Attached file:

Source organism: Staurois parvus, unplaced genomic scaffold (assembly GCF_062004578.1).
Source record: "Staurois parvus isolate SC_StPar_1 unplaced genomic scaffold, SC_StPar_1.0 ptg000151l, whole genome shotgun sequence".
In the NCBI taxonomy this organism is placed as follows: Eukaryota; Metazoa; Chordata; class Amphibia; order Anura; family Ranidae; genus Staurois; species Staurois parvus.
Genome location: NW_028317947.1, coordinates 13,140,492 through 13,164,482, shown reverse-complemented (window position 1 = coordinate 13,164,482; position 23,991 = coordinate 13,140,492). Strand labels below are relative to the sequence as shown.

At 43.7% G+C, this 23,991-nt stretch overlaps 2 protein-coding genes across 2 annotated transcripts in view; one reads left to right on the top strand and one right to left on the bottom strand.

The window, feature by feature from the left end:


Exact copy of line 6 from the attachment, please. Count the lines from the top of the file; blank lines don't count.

The window, feature by feature from the left end: